After the markets closed on Friday, May 10, 2019, the Office of the U.S. Trade Representative (USTR) posted a press release to its website confirming that President Trump has ordered the agency to begin the process to place additional tariffs, under Section 301 of the Trade Act of 1974, on Chinese products not already subject to such duties.

In its press release, USTR indicated that “essentially all” imports from China not yet subject to Section 301 duties would be affected. USTR’s use of the phrase “essentially all” suggests that some products may remain outside of this new process, potentially goods that were already proposed for inclusion in prior lists of dutiable products but that were ultimately not subjected to 301 duties. However, the details of the proposal are not yet clear.

Last year, the Administration imposed Section 301 tariffs on three successive rounds of Chinese imports. These tariffs were in addition to any import duties or fees already affecting such goods. Products covered by the “Tranche 1” tariffs (which cover approximately $34 billion in annual imports) and the “Tranche 2” tariffs (which cover approximately $16 billion in annual imports) have been subject to 25% additional duties since July 6 and August 23, 2018, respectively. Products covered by the “Tranche 3” tariffs, which were made effective on September 24, 2018, were subject to 10% additional import duties through May 10, 2019; those additional duties rose to 25% for goods entering the United States on or after May 10, 2019 or which, having been exported to the United States before that date, do not arrive in the United States by June 1, 2019.

USTR’s press release indicated that there will be a notice and comment period for the new “Tranche 4” proposal. It accordingly appears that the process of finalizing the “Tranche 4” list will be similar to those that were undertaken with prior rounds of proposed/finalized tariffs: (1) a proposal published in the Federal Register, (2) an opportunity for interested parties to comment, (3) potentially a hearing, and (4) finalization of the list of affected products and the duty rate.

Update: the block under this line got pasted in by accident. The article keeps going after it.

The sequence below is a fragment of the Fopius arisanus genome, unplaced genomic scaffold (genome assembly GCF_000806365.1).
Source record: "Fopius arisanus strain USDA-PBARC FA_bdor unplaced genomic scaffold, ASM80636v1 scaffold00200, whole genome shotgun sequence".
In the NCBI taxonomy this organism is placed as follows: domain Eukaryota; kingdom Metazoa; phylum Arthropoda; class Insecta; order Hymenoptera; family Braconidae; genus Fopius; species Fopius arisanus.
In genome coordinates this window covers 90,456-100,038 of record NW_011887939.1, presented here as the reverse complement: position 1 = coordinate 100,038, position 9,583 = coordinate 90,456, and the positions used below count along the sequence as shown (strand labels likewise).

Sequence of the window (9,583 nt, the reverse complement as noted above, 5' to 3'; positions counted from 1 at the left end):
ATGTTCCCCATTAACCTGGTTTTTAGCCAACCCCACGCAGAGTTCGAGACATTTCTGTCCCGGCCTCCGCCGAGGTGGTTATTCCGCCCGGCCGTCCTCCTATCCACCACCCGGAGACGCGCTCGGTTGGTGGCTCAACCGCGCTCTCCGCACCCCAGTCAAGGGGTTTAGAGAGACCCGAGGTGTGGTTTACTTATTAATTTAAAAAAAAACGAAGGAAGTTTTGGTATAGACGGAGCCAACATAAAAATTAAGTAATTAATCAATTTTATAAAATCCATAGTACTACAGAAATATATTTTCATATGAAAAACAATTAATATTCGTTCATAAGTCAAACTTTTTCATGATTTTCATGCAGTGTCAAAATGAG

Much remains unknown at this time, including the tariff rate that the Administration intends to propose for the goods subject to “Tranche 4.” It is expected that USTR will publish additional information on its website today, potentially including the draft Federal Register notice with the initial proposed list of affected products.

In the meantime, the Administration has also announced that it will implement an exclusion process for goods subject to the recent increase in Section 301 duties affecting “Tranche 3” products. The Administration created processes by which individual companies could petition for the exclusion of products from the additional 25% “Tranche 1” and “Tranche 2” tariffs last year, but resisted implementing an exclusion process for “Tranche 3” products while duties on those goods remained at 10%, despite Congressional pressure to do so. USTR has not yet released the specifics of the “Tranche 3” exclusion process but there is speculation within Washington that it may differ from the exclusion process adopted for the earlier tranches, which has proven difficult to administer.